Overheated housing market: DNB offers solutions

Escalating house prices, a lack of housing, negative social consequences and public demonstrations highlighting the urgency of the problem: the country seems fed up with the overheated housing market. Now, De Nederlandsche Bank (DNB) has offered solutions. Its ‘four ingredients’ analysis should help create a more balanced housing market. Yes, more houses need to be build, but according to the bank’s experts, there’s more to it than that.

House prices in the Netherlands have kept on rising, and more so than the European average. For example, in the second quarter of 2021, transaction prices of Dutch owner-occupied homes, both new and existing, showed an average 12.8 percent increase compared to a year earlier. According to Statistics Netherlands (CBS), figures have revealed the largest increase since measurements began in 2015.

Although increasing house prices are a European-wide issue, and the Financial Times for instance wrote how “social disquiet about housing costs is growing across Europe,” the situation is said to be particularly extreme in the Netherlands. The FT called the Dutch situation a “burning political issue,” and various media have pointed to estimates from global forecaster Oxford Economics, who has ranked the Netherlands as the “riskiest housing market of any developed economy.” According to estimations by economists at ABN AMRO, a million more houses need be built in the next decade to make up for the current estimated shortage. Dutch media such as the NOS have called the housing shortage “the largest since the Second World War”.

Now, in response to the escalating situation, DNB has presented its four ingredients for a more balanced housing market. The analysis, which was published on 15 October, calls for a multi-layered approach, because, as the bank’s experts claim, it is a multi-layered issue. According to the bank, accessibility to housing is deteriorating due to the sharply rising house prices, and it considers the increasing risky borrowing home-buying behaviour a particular key factor, especially by first-time buyers in the Netherlands.

Social consequences
When demonstrators took to the streets of Amsterdam in September, there were reports on exploding house prices, rising rents in the private sector and a shortage of social housing. Reporting on the social consequences, Dutch media such as NOS have stressed that less wealthy buyers have little chance to buy a property, meaning that the housing crisis is “one of the biggest social problems of our time”. People with low-paid jobs often have to wait more than 15 years to be granted a place in social housing; until then, they are stuck in undesirable, overcrowded places. Delft University of Technology professor Peter Boelhouwer labels the current housing policy an “engine for social inequality”, and points out that it has led to “sharp divisions and instability in society, in social, political and economic terms”.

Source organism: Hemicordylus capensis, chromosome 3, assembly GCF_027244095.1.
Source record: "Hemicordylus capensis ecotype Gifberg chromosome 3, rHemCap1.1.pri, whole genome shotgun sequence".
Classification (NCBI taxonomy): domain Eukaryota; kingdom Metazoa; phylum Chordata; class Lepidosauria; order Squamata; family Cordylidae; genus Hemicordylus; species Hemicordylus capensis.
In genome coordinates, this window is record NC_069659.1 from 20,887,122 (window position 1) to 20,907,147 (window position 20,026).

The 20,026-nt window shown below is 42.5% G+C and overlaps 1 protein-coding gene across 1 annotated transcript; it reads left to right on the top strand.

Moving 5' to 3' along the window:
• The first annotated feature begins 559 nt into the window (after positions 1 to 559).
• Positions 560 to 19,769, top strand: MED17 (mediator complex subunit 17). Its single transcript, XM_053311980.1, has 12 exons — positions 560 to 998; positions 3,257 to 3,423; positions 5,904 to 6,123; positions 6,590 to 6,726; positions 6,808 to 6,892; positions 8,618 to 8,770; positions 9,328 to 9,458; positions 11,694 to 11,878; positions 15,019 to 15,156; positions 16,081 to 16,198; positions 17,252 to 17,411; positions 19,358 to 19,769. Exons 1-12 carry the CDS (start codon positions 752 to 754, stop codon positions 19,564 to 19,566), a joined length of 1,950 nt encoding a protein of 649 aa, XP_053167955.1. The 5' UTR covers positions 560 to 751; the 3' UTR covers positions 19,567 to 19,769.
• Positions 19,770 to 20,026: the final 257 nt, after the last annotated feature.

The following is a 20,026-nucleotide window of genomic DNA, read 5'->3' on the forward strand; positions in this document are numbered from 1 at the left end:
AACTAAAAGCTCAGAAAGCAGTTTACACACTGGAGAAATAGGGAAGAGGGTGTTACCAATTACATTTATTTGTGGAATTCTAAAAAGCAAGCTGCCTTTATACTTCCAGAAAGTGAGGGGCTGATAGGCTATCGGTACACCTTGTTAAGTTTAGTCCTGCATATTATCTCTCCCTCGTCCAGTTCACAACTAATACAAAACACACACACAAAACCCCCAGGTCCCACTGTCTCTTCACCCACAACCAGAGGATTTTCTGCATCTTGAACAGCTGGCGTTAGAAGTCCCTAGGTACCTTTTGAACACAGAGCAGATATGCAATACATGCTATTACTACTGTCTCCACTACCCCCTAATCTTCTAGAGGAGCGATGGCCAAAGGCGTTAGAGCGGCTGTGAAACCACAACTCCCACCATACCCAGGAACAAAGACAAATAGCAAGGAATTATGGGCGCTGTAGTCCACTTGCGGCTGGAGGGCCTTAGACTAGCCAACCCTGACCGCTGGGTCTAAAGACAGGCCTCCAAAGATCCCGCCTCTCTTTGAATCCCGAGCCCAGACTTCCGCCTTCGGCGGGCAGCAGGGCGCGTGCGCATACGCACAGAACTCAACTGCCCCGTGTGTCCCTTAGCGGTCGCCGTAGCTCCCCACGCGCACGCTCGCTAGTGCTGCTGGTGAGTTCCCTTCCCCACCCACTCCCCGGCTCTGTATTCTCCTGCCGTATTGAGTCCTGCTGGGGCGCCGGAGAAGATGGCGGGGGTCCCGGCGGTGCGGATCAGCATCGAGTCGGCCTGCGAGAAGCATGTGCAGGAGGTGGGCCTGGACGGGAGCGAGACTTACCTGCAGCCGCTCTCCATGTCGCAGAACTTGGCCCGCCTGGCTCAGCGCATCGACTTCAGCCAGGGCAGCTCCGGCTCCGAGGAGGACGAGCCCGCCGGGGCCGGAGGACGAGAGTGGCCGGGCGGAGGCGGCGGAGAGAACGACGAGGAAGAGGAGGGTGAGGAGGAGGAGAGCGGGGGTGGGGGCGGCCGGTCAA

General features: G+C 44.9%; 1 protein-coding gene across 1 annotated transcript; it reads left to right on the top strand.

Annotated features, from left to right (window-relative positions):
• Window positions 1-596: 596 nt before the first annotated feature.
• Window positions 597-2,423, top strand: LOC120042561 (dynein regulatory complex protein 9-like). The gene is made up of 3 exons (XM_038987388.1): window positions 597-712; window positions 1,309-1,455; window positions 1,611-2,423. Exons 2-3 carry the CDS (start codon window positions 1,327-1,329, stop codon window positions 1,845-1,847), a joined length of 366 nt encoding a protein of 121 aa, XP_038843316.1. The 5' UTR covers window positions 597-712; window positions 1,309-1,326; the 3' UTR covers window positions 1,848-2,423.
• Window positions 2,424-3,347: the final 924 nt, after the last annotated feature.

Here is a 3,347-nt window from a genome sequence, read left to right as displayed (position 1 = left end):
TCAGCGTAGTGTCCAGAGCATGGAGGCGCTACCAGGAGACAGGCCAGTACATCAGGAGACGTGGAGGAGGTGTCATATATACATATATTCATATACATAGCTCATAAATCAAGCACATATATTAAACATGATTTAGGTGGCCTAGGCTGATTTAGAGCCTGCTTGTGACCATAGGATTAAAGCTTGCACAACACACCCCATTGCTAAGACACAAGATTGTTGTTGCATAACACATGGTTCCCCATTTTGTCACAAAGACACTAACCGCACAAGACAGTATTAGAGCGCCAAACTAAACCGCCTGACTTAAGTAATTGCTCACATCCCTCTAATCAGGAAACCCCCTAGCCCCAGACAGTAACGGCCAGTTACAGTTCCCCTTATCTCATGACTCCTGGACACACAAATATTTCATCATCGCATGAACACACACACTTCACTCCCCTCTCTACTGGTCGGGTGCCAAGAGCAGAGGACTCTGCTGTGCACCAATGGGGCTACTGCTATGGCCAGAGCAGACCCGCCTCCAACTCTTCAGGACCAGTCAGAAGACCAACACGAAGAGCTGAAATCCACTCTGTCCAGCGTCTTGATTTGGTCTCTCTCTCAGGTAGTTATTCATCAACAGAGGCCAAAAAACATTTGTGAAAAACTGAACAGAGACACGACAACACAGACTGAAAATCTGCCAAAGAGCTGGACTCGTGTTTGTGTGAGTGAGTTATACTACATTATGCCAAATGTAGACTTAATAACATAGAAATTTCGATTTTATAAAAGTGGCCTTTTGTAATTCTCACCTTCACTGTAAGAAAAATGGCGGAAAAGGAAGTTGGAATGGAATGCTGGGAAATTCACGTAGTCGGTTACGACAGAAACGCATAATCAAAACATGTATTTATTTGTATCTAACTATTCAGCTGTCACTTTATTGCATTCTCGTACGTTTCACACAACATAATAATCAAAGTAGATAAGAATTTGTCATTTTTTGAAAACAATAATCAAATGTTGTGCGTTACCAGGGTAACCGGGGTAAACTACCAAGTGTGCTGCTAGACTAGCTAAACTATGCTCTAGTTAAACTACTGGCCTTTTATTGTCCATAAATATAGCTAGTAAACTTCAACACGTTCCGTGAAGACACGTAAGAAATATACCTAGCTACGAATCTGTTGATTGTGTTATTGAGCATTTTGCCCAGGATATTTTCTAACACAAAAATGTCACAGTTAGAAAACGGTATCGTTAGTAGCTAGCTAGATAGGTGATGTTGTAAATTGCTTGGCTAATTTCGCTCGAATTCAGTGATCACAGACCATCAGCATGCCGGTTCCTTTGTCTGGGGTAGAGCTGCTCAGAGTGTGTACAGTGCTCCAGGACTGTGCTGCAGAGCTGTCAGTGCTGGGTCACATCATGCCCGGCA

Moving forward
The DNB considers the country’s household debt “one of the main systemic risks for the Netherlands”. Recent housing market policies, such as special loans and the abolition of transfer tax for first-time buyers, have increased the spending scope of homebuyers, and improved the accessibility of the owner-occupied market, whilst major tax differences between renting and buying have also led to an increased demand for owner-occupied homes, it claims. But, with increased debt and risk come economic peaks and troughs, say the bank’s experts.

Since the issue is complex, the DNB analysis calls for a broad approach. So whilst the building of new homes is proposed, the bank suggests that the national government should take more control over this process. It should focus on what the bank calls building “in the right segments” and in “the right places”. Construction of homes for the elderly, for example, should go hand in hand with promoting mobility in the housing market. In addition, policies that further increase spending limits should be avoided, and tax benefits for home ownership should be gradually phased out.

Written by Femke van Iperen